New digital archive to put worldwide focus on the state’s early history

The names, occupations, ages and origins of many colonial Floridians, including St. Augustinians, will be a key part of a new online archive and database slated to launch this fall.


“The overall goal here is to create a biographical dictionary of anyone who ever set foot in Spanish Florida between Ponce de Leon in 1513 and 1821 (when Spanish rule ended),” said J. Michael Francis, Ph.D., of The University of South Florida. “That could quite easily be 20,000 to 25,000 people when it is done,” he said.

The first phase is scheduled to go live in late fall with updates to follow from continuing research.

Francis, the Hough Family Endowed Chair for Florida Studies at USF, outlined the project in a recent talk at Flagler College’s Ringhaver Student Center. His talk was sponsored by The University of Florida Historic St. Augustine Inc. program, Flagler College and The St. Augustine Historical Society.

Allen Lastinger, chair of UFHSA’s board, said Francis is “one of the pre-eminent scholars in Florida colonial history. His research in Spain and elsewhere is broadening and deepening our knowledge of early America.” UFHSA has financially supported his research “as part of our mission of interpreting the history of St. Augustine and Florida.”

The identification of Florida settlers comes from the logs and records of the June 1566 voyage of Sancho de Archiniega, who was sent by the king to bring additional soldiers, tradespeople and supplies to Pedro Menendez’s St. Augustine colony, founded in 1565.

Francis said the Archiniega fleet brought more than 1,830 people in 18 ships, all arriving safely. “Can you imagine what the site was like in the inlet with all those ships?” he asked.

So far, 98 percent of the occupations of those newcomers have been identified, and the origins of 84 percent have been confirmed. Among the 79 occupations was a beer brewer, though Francis said his name is not yet known. The origins of the people included Spain, Italy, France, Algeria, Germany, Greece, Portugal and the Canary Islands. The numbers show 1,458 were from Spain and 85 were foreigners. The project shows that St. Augustine was multicultural from its beginnings.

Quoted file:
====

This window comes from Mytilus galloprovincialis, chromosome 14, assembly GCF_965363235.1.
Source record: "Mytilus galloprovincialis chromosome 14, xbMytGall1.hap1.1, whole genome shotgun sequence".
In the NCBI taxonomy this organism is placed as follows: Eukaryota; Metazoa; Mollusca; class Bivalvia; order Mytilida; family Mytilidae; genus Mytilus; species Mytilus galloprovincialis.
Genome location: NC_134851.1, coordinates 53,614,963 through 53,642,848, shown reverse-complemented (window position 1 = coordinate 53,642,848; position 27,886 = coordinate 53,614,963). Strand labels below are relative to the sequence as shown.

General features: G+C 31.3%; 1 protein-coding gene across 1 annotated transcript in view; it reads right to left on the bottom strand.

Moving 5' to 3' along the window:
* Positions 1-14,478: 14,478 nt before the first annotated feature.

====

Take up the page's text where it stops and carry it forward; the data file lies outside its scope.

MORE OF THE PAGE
The center has formed partnerships with institutions of history and higher education in the U.S. and Spain. “The basic idea is to provide a dynamic, interactive, multimedia site to promote and share scholarship on the history of colonial Florida and its place in U.S. and world history,” Francis said. It will be user-friendly to researchers, college professors, students, historians, schoolteachers and the general public.

Graduate students R.L. Sanderson and Hannah Tweet have assisted Francis in the design of the project and the interpretation and translation of many of the documents. Francis teaches a course in paleography in which students learn how to read 16th-century documents.

Then, several students travel with him to Spain to the Archives of the Indies in Seville to research the documents. The Seville archives deal with Spain’s presence in the Americas.

“One person cannot do this alone,” he said.

Francis said the project will need funding beyond what the sponsor institutions can offer. Partners to date include Instituto Nauta, Museo de America (Madrid), Museo del Ejercito (Toledo); Museo Naval (Madrid); The University of Malaga (Malaga); University of Florida Historic St. Augustine; Tampa Bay History Center; Santa Elena Foundation; Beaufort, S.C.; USF; Hough Family Endowment and the Frank E. Duckwall Foundation.

He is hopeful that businesses and private donors will provide that financial support so more graduate students and scholars can participate.

Another goal is to add similar research on Florida’s British Period (1763-1784) that will require part of the additional funding sought. “I would love to have a scholar in British history to lead this research and work with graduate students in British archives,” Francis said.

After the talk, Brianne Sanders, a longtime St. Augustine resident who volunteers at Mission Nombre de Dios Museum, said the program was “spellbinding.” … “I didn’t know so much research was being done on individuals. It makes the people so much more personable, real and valid. It also tells me this was a lot more of a burgeoning city. It was not just a struggling little group.”

Magen Wilson, executive director of the St. Augustine Historical Society, also gave Francis high marks for bringing the ordinary people to life. “I thoroughly enjoyed how he turned them from non-descriptive masses of people to human beings with whom we can relate. We got a feel for what their daily lives might have entailed … even how much wine they were allotted.”

For information on the project and its funding opportunities, email Francis at